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Publication numberUS3719486 A
Publication typeGrant
Publication dateMar 6, 1973
Filing dateJun 17, 1971
Priority dateJul 3, 1967
Also published asDE1772775A1, DE1772775B2, US3647429
Publication numberUS 3719486 A, US 3719486A, US-A-3719486, US3719486 A, US3719486A
InventorsGoldman M, Johnson A
Original AssigneeEastman Kodak Co
Export CitationBiBTeX, EndNote, RefMan
External Links: USPTO, USPTO Assignment, Espacenet
Photoconductive elements containing organo-metallic photoconductors
US 3719486 A
Abstract
Photoconductive compositions and elements containing a Group Va organo-metallic photoconductive compound.
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Description  (OCR text may contain errors)

United States Patent [191 Goldman et al.

PHOTOCONDUCTIVE ELEMENTS CONTAINING ORGANO-METALLIC PHOTOCONDUCTORS Inventors: Martin Goldman; Arthur L. Johnson, both of Rochester, N.Y.

Eastman Kodak Rochester, N.Y.

Filed: June 17, 1971 Appl. No.: 154,163

Related U.S. Application Data Division of Ser. No. 650,664, July 3, 1967, Pat. No. 3,647,429.

Assignee: Company,

U.S. Cl. ..96/l.6, 96/1 .5, 252/501 Int. Cl. ..G03g 5/06 Field of Search ...96/l.5, 1.6; 252/501; 260/440,

[4 1 March 6, 1973 Primary Examiner-George F. Lesmes Assistant ExaminerM. B. Wittenberg Att0rneyWilliam H. J. Kline et al.

[57] ABSTRACT Photoconductive compositions and elements containing a Group Va organo-metallic photoconductive compound.

15 Claims, No Drawings PHOTOCONDUCTIVE ELEMENTS CONTAINING ORGANO-METALLIC PHOTOCONDUCTORS This is a division of U. S. Pat application Ser. No. 650,664, PHOTOCONDUCTIVE ELEMENTS CON- TAINING ORGANO-METALLIC PHOTOCONDUC- TORS, filed July 3, 1967, now U. S. Pat. No. 3,647,429.

This invention relates to electrophotography, and in particular to photoconductive compositions and elements.

The process of xerography, as disclosed by Carlson in U.S. Pat. No. 2,297,691, employs an electrophotographic element comprising a support material bearing a coating of a normally insulating material whose electrical resistance varies with the amount of incident actinic radiation it receives during an imagewise exposure. The element, commonly termed a photoconductive element, is first given a uniform surface charge, generally in the dark after a suitable period of dark adaptation. It is then exposed to a pattern of actinic radiation which has the effect of differentially reducing the potential of this surface charge in accordance with the relative energy contained in various parts of the radiation pattern. The differential surface charge of electrostatic latent image remaining on the electrophotographic element is then made visible by contacting the surface with a suitable electroscopi'c marking material. Such marking material or toner, whether contained in an insulating liquid or on a dry carrier, can be deposited on the exposed surface in accordance with either the charge pattern or in the absence of charge pattern as desired. Deposited marking material can then be either permanently fixed to the surface of the sensitive element by known means such as heat, pressure, solvent vapor, or the like, or transferred to a second element to which it can similarly be fixed.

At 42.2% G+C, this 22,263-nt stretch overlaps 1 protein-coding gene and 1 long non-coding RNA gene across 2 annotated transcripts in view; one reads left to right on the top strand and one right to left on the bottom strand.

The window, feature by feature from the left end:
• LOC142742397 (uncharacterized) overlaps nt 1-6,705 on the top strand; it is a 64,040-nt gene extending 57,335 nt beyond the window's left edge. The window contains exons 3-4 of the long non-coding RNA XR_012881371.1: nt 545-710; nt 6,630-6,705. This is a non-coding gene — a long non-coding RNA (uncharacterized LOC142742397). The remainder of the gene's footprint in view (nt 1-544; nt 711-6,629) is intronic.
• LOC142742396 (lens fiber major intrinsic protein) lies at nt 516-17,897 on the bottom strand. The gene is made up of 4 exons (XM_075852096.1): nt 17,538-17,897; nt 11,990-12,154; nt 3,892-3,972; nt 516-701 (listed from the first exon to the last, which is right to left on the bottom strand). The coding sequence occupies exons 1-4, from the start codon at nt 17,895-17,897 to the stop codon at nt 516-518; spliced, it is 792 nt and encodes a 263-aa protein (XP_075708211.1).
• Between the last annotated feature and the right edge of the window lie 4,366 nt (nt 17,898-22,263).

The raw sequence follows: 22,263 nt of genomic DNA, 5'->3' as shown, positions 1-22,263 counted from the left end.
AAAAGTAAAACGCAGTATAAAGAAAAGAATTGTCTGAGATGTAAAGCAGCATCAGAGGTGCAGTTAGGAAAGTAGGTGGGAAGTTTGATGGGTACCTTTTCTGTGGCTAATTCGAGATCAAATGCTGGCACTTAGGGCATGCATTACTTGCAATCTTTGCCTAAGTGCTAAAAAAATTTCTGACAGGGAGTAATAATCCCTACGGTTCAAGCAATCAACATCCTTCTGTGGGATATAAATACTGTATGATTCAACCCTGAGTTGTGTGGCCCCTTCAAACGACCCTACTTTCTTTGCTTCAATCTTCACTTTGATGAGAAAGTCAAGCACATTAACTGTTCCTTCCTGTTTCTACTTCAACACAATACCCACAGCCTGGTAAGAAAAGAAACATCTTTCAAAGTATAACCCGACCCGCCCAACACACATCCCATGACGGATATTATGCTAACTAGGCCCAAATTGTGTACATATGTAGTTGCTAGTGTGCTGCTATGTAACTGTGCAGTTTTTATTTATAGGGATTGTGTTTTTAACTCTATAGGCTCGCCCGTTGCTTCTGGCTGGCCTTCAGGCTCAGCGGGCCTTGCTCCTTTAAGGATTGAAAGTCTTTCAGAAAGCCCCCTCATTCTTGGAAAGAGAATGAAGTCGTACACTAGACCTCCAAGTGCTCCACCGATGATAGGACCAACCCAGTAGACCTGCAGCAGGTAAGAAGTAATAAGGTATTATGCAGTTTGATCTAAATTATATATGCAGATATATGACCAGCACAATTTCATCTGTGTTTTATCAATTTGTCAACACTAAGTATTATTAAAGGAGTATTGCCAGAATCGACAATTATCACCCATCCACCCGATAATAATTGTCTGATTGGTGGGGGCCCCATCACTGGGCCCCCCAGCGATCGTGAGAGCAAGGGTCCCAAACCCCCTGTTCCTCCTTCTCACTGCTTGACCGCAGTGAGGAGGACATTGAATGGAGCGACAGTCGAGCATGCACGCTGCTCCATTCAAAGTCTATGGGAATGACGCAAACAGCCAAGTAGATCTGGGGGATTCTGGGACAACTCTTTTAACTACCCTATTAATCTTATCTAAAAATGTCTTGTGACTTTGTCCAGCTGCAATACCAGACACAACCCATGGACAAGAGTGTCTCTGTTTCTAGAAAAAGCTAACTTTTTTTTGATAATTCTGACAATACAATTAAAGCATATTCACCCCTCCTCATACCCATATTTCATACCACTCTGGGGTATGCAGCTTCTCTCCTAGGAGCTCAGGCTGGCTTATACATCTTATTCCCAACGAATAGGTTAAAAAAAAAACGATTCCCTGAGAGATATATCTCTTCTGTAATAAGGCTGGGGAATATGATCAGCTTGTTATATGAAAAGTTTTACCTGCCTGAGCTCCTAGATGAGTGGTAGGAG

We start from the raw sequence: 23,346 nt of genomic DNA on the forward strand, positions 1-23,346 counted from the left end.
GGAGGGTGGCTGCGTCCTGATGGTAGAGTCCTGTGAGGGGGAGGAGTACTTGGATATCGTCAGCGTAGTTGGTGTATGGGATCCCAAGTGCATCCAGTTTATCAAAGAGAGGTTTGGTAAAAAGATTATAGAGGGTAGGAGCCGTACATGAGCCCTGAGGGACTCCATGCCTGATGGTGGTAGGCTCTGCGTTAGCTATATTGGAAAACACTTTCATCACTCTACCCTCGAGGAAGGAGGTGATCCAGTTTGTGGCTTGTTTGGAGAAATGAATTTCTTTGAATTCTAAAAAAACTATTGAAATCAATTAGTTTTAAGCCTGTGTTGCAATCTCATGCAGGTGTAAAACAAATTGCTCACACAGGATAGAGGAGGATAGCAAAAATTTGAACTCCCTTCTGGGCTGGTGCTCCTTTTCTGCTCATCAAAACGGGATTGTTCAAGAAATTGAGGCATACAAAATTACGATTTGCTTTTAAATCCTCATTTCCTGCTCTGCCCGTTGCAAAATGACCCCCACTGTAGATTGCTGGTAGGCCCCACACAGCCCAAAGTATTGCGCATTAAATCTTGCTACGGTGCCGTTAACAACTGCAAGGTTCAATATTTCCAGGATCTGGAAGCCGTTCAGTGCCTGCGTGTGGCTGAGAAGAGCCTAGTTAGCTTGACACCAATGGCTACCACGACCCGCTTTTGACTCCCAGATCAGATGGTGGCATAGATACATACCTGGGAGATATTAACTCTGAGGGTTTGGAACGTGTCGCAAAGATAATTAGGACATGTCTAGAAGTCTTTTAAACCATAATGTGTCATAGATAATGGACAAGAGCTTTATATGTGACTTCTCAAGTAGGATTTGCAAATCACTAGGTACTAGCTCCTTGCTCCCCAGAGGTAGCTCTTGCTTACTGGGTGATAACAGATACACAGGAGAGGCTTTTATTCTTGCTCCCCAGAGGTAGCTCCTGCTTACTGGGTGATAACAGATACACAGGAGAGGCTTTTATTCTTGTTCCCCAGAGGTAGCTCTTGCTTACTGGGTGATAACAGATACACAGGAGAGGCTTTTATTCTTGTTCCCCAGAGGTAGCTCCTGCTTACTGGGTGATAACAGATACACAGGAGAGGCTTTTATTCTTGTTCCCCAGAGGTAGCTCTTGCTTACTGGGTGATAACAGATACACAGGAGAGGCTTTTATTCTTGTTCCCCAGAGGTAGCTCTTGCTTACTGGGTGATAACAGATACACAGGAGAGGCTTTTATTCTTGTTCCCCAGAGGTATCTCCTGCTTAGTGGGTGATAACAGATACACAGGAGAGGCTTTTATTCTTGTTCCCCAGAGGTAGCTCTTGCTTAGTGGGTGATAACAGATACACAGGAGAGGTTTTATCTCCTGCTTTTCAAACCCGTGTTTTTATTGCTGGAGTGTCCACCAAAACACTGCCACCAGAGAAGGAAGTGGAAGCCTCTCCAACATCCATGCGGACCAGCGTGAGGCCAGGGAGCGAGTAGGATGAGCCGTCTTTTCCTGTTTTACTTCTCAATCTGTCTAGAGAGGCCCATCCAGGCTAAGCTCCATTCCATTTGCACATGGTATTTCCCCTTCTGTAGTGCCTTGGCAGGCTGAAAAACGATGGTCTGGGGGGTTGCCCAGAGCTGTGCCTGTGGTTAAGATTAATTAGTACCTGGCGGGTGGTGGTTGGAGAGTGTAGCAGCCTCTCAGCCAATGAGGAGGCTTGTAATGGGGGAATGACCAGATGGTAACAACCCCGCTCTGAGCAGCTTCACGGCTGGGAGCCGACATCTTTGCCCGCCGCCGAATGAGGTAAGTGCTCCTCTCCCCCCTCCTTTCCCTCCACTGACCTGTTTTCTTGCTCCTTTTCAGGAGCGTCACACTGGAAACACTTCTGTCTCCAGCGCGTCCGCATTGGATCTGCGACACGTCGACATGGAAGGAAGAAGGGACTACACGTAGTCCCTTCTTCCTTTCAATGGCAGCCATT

Likewise, the electrostatic latent image can be transferred to a second element and developed there.

Various photoconductive insulating materials have been employed in the manufacture of electrophotographic elements. For example, vapors of selenium and vapors of selenium alloys deposited on a suitable support and particles of photoconductive zinc oxide held in a resinous, film-forming binder have found wide application in the present-day document copying applications.

Since the introduction of electrophotography, a great many organic compounds have also been screened for their photoconductive properties. As a result, a very large number of organic compounds have been known to possess some degree of photoconductivity. Many organic compounds have revealed a useful level of photoconduction and have been incorporated into photoconductive compositions.

Typical ofthese organic photoconductors are the triphenylamines and the triarylmethane leuco bases. Optically clear photoconductor-containing elements having desirable electrophotographic properties can be especially useful in electrophotography. Such electrophotographic elements can be exposed through a transparent base if desired, thereby providing usual flexibility in equipment design. Such compositions, when coated as a film or layer on a suitable support, also yield an element which is reusable; that is, it can be used to form subsequent images after residual toner from prior images has been removed by transfer and/or cleaning. Thus far, the selection of various compounds for incorporation into photoconductive compositions to form electrophotographic layers has proceeded on a compound-by-compound basis. Nothing as yet has been discovered from the large number of different photoconductive substances tested which permits effective prediction, and therefore selection of the particular compounds exhibiting the desired electrophotographic properties.

It is, therefore, an object of this invention to provide a novel class of photoconductors having high photosensitivity when electrically charged.

It is another object to provide novel photoconductorcontaining compositions which exhibit high electrical speeds.

It is also an object to provide novel photoconductorcontaining compositions which can be positively and negatively charged.